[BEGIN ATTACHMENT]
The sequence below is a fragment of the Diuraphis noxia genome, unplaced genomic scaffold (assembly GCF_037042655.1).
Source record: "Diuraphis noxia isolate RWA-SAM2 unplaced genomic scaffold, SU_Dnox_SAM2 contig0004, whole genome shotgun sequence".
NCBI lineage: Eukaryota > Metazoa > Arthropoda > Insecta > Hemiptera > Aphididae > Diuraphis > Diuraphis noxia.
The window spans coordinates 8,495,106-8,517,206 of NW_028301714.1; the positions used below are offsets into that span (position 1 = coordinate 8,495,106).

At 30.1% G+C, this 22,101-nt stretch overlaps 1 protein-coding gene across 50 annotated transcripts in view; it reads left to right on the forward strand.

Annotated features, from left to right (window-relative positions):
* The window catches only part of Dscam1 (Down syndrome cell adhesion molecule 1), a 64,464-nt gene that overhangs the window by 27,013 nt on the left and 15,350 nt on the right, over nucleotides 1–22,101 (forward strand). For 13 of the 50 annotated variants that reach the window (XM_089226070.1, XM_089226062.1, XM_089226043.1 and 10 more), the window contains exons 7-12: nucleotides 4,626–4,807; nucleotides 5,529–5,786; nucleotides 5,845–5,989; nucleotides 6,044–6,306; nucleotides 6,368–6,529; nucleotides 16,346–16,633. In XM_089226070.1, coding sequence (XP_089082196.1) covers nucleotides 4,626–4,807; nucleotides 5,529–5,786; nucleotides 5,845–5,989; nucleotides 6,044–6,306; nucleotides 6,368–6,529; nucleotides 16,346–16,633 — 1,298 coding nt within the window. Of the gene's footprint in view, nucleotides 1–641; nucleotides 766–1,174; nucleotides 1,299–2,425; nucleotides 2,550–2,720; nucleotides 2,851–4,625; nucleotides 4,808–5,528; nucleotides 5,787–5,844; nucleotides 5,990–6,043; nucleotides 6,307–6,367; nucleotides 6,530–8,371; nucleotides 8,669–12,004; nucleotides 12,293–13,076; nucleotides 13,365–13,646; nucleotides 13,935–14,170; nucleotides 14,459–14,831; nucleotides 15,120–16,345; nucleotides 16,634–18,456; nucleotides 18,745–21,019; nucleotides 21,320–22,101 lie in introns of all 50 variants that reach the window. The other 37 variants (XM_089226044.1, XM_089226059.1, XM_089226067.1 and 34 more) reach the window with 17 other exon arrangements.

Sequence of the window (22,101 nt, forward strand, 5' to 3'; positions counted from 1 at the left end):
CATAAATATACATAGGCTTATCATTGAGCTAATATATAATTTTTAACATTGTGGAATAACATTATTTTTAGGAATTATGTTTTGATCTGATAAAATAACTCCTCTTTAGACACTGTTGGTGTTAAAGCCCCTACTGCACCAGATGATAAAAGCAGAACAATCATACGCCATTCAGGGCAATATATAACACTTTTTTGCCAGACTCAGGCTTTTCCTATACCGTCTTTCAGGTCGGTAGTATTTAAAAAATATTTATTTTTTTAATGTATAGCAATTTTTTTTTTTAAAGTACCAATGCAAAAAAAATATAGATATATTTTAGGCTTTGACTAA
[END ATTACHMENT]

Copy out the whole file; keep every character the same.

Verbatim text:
The sequence below is a fragment of the Diuraphis noxia genome, unplaced genomic scaffold (assembly GCF_037042655.1).
Source record: "Diuraphis noxia isolate RWA-SAM2 unplaced genomic scaffold, SU_Dnox_SAM2 contig0004, whole genome shotgun sequence".
NCBI lineage: Eukaryota > Metazoa > Arthropoda > Insecta > Hemiptera > Aphididae > Diuraphis > Diuraphis noxia.
The window spans coordinates 8,495,106-8,517,206 of NW_028301714.1; the positions used below are offsets into that span (position 1 = coordinate 8,495,106).

At 30.1% G+C, this 22,101-nt stretch overlaps 1 protein-coding gene across 50 annotated transcripts in view; it reads left to right on the forward strand.

Annotated features, from left to right (window-relative positions):
* The window catches only part of Dscam1 (Down syndrome cell adhesion molecule 1), a 64,464-nt gene that overhangs the window by 27,013 nt on the left and 15,350 nt on the right, over nucleotides 1–22,101 (forward strand). For 13 of the 50 annotated variants that reach the window (XM_089226070.1, XM_089226062.1, XM_089226043.1 and 10 more), the window contains exons 7-12: nucleotides 4,626–4,807; nucleotides 5,529–5,786; nucleotides 5,845–5,989; nucleotides 6,044–6,306; nucleotides 6,368–6,529; nucleotides 16,346–16,633. In XM_089226070.1, coding sequence (XP_089082196.1) covers nucleotides 4,626–4,807; nucleotides 5,529–5,786; nucleotides 5,845–5,989; nucleotides 6,044–6,306; nucleotides 6,368–6,529; nucleotides 16,346–16,633 — 1,298 coding nt within the window. Of the gene's footprint in view, nucleotides 1–641; nucleotides 766–1,174; nucleotides 1,299–2,425; nucleotides 2,550–2,720; nucleotides 2,851–4,625; nucleotides 4,808–5,528; nucleotides 5,787–5,844; nucleotides 5,990–6,043; nucleotides 6,307–6,367; nucleotides 6,530–8,371; nucleotides 8,669–12,004; nucleotides 12,293–13,076; nucleotides 13,365–13,646; nucleotides 13,935–14,170; nucleotides 14,459–14,831; nucleotides 15,120–16,345; nucleotides 16,634–18,456; nucleotides 18,745–21,019; nucleotides 21,320–22,101 lie in introns of all 50 variants that reach the window. The other 37 variants (XM_089226044.1, XM_089226059.1, XM_089226067.1 and 34 more) reach the window with 17 other exon arrangements.

Sequence of the window (22,101 nt, forward strand, 5' to 3'; positions counted from 1 at the left end):
CATAAATATACATAGGCTTATCATTGAGCTAATATATAATTTTTAACATTGTGGAATAACATTATTTTTAGGAATTATGTTTTGATCTGATAAAATAACTCCTCTTTAGACACTGTTGGTGTTAAAGCCCCTACTGCACCAGATGATAAAAGCAGAACAATCATACGCCATTCAGGGCAATATATAACACTTTTTTGCCAGACTCAGGCTTTTCCTATACCGTCTTTCAGGTCGGTAGTATTTAAAAAATATTTATTTTTTTAATGTATAGCAATTTTTTTTTTTAAAGTACCAATGCAAAAAAAATATAGATATATTTTAGGCTTTGACTAA